Updated: Mar 24, 2022
LCR's The Pandemic Institute Recognises Scientific Students Across The City Region Through Student Excellence Awards
The Liverpool City Region's Pandemic Institute hosted its first Student Excellence Awards with the goal to boost the career development opportunities of PhD students who could be at the forefront of the fight against future pandemics.
The awards were sponsored by Liverpool-based diagnostics and in-clinic COVID-19 testing company DAM Health, five students working in the areas of infection or diagnostics were presented with £5,000 each.
The grants will enable the students to further their research by attending international conferences or take up world-leading training and development opportunities.
The Pandemic Institute, which opened in May 2021, is a medical, academic
and civic partnership between the University of Liverpool, Liverpool John Moores University, Liverpool School of Tropical Medicine, Liverpool University Hospitals NHS Foundation Trust, Liverpool City Council, the Liverpool City Region Combined Authority and The Knowledge Quarter (KQ) Liverpool.
The Pandemic Institute is striving to offer world-leading clinical and research expertise across all stages of the pandemic lifecycle. It will have global reach, working across the world to deliver new science and build preparedness for future pandemics. The outputs of its work will be rapidly translated into tangible policy, solutions and activity, ensuring real world impact for governments, businesses and individuals across the globe.
'We often think of pandemic preparedness in terms of new vaccines, medicines or diagnostic tests, but a big part is investing in the work force who will develop these innovations and help combat future disease outbreaks.' - Professor Matthew Baylis, Director of the Pandemic Institute.
The students’ projects span the breadth of antimicrobial resistance, mosquito transmitted viruses, vaccines against respiratory disease, novel approaches to pathogen detection and respiratory disease control in middle and low-income countries.
The award recipients, who are studying at the University of Liverpool, Liverpool School of Tropical Medicine or Liverpool John Moores University, were presented their awards by Professor Matt Ashton, Liverpool’s Director of Public Health.
The ceremony, which was attended by business, civic and political leaders from across the Liverpool City Region, took place at The Spine on Paddington Village, which is located in the Knowledge Quarter Liverpool Innovation District (KQ Liverpool).
Student Excellence Award winners include:
Ryan Robinson, Liverpool School of Tropical Medicine.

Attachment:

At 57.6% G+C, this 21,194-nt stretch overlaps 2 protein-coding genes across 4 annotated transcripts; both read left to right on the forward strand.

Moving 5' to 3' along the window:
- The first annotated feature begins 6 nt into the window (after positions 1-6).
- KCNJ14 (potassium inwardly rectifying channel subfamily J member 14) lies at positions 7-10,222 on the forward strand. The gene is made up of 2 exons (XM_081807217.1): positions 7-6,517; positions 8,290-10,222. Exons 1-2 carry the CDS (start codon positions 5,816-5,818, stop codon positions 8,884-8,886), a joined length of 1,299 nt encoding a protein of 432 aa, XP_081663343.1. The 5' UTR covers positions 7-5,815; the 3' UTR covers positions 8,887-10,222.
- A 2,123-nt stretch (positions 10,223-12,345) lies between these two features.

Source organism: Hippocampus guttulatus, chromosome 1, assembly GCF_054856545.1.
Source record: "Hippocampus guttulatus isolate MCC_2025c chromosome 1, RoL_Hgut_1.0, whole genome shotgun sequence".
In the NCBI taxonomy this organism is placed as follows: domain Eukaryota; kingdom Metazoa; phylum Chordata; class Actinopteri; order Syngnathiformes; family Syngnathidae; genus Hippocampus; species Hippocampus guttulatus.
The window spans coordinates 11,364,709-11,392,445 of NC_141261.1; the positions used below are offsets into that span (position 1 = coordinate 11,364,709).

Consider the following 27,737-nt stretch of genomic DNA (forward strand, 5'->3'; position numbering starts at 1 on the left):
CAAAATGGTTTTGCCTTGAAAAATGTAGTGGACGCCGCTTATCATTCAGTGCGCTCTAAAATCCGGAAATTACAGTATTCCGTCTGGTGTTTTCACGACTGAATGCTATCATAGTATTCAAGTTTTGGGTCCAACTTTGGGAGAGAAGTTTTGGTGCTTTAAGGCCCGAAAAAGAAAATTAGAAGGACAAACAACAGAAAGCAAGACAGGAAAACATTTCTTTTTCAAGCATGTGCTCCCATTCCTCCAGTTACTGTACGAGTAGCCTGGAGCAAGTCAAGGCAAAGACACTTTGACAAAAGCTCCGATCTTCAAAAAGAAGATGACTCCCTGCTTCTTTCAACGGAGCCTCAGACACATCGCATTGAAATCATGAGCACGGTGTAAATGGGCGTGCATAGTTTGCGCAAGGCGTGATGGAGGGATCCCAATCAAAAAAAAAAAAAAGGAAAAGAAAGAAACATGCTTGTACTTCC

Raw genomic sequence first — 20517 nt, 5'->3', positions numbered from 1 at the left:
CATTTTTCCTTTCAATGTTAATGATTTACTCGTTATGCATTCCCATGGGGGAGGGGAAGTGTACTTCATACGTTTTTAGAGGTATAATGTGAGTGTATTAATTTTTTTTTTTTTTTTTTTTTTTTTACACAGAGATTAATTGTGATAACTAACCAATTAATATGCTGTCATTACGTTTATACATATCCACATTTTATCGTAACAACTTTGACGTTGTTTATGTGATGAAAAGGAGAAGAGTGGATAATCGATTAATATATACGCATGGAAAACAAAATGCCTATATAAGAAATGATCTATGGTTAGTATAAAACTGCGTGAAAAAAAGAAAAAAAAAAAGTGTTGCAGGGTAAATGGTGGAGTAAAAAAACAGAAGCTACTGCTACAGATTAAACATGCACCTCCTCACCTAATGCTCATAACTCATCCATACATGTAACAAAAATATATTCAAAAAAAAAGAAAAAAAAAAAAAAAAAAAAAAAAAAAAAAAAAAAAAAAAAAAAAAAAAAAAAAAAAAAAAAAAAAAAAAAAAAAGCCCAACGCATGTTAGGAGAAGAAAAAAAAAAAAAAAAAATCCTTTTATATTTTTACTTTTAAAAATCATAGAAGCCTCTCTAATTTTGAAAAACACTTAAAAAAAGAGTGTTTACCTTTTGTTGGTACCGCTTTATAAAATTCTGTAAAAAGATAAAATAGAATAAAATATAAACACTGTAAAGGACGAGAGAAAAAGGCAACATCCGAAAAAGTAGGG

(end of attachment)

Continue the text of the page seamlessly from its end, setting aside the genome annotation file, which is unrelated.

Helen Savage, Liverpool School of Tropical Medicine.
Rachel Byrne, Liverpool School of Tropical Medicine.
Valeria Carini, Liverpool John Moores University.
Nicola Seechurn, University of Liverpool.
Professor Matthew Baylis, Director of the Pandemic Institute, said: 'We often think of pandemic preparedness in terms of new vaccines, medicines or diagnostic tests, but a big part is investing in the work force who will develop these innovations and help combat future disease outbreaks.'
He added: 'I am therefore delighted that DAM Health has partnered with the Pandemic Institute and given funding to enhance the training of local PhD students. We are incredibly grateful to Frank Joseph and his team, and proud of our PhD students for their great work.'
Professor Baylis, said: 'Today’s Student Excellence Awards event will, we hope, be the first of many as the Pandemic Institute works with local, national and international organisations to help prepare the world better for future pandemics.'
Professor Frank Joseph, Medical Director of DAM Health, said: 'We are proud to have
partnered the Pandemic Institute with the Student Excellence Awards and delighted to be supporting some of Liverpool's most upcoming and brilliant minds in scientific and medical research with these grants.'
He added: 'All of the students are incredibly deserving because they have the potential to become key figures in the fight against possible future pandemics and wider medical diagnostics. It was fantastic to be part of today's ceremony and especially to join Professor Matt Ashton and Professor Matthew Baylis to make these presentations.'
Professor Matt Ashton, Director of Public Health at Liverpool City Council, said: 'I am delighted to be able to recognise the next generation of scientific minds in the city. The work of our universities and the pandemic institute is so important so it is great to be part of this event. I want to congratulate all of those who have been recognised in the first Student Excellence Award - they should be rightly proud.'